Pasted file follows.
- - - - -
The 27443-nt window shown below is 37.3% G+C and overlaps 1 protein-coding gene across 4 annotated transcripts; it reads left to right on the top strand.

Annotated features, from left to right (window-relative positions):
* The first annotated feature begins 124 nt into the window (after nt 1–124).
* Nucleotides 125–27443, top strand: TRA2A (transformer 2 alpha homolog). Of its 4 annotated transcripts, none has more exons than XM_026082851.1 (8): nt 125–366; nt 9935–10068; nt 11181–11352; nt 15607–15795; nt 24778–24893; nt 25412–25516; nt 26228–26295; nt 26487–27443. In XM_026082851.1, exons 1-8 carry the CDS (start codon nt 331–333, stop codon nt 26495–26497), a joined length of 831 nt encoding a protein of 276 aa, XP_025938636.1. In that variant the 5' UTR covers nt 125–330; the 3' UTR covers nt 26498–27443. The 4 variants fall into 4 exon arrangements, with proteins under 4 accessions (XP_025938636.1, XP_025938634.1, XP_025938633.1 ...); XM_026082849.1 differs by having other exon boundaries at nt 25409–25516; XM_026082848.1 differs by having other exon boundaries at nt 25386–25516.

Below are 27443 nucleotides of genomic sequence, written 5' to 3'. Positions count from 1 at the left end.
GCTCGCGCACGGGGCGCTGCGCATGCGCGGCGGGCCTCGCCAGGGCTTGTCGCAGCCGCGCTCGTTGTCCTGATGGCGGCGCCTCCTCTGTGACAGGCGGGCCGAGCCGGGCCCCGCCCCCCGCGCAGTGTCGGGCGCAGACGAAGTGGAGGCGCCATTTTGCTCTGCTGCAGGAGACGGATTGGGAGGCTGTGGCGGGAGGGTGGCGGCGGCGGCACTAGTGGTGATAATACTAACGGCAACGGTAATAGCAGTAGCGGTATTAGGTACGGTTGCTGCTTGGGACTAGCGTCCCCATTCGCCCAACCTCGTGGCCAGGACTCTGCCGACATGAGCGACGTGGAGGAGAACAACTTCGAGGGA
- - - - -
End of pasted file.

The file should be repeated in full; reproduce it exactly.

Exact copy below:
The 27443-nt window shown below is 37.3% G+C and overlaps 1 protein-coding gene across 4 annotated transcripts; it reads left to right on the top strand.

Annotated features, from left to right (window-relative positions):
* The first annotated feature begins 124 nt into the window (after nt 1–124).
* Nucleotides 125–27443, top strand: TRA2A (transformer 2 alpha homolog). Of its 4 annotated transcripts, none has more exons than XM_026082851.1 (8): nt 125–366; nt 9935–10068; nt 11181–11352; nt 15607–15795; nt 24778–24893; nt 25412–25516; nt 26228–26295; nt 26487–27443. In XM_026082851.1, exons 1-8 carry the CDS (start codon nt 331–333, stop codon nt 26495–26497), a joined length of 831 nt encoding a protein of 276 aa, XP_025938636.1. In that variant the 5' UTR covers nt 125–330; the 3' UTR covers nt 26498–27443. The 4 variants fall into 4 exon arrangements, with proteins under 4 accessions (XP_025938636.1, XP_025938634.1, XP_025938633.1 ...); XM_026082849.1 differs by having other exon boundaries at nt 25409–25516; XM_026082848.1 differs by having other exon boundaries at nt 25386–25516.

Below are 27443 nucleotides of genomic sequence, written 5' to 3'. Positions count from 1 at the left end.
GCTCGCGCACGGGGCGCTGCGCATGCGCGGCGGGCCTCGCCAGGGCTTGTCGCAGCCGCGCTCGTTGTCCTGATGGCGGCGCCTCCTCTGTGACAGGCGGGCCGAGCCGGGCCCCGCCCCCCGCGCAGTGTCGGGCGCAGACGAAGTGGAGGCGCCATTTTGCTCTGCTGCAGGAGACGGATTGGGAGGCTGTGGCGGGAGGGTGGCGGCGGCGGCACTAGTGGTGATAATACTAACGGCAACGGTAATAGCAGTAGCGGTATTAGGTACGGTTGCTGCTTGGGACTAGCGTCCCCATTCGCCCAACCTCGTGGCCAGGACTCTGCCGACATGAGCGACGTGGAGGAGAACAACTTCGAGGGA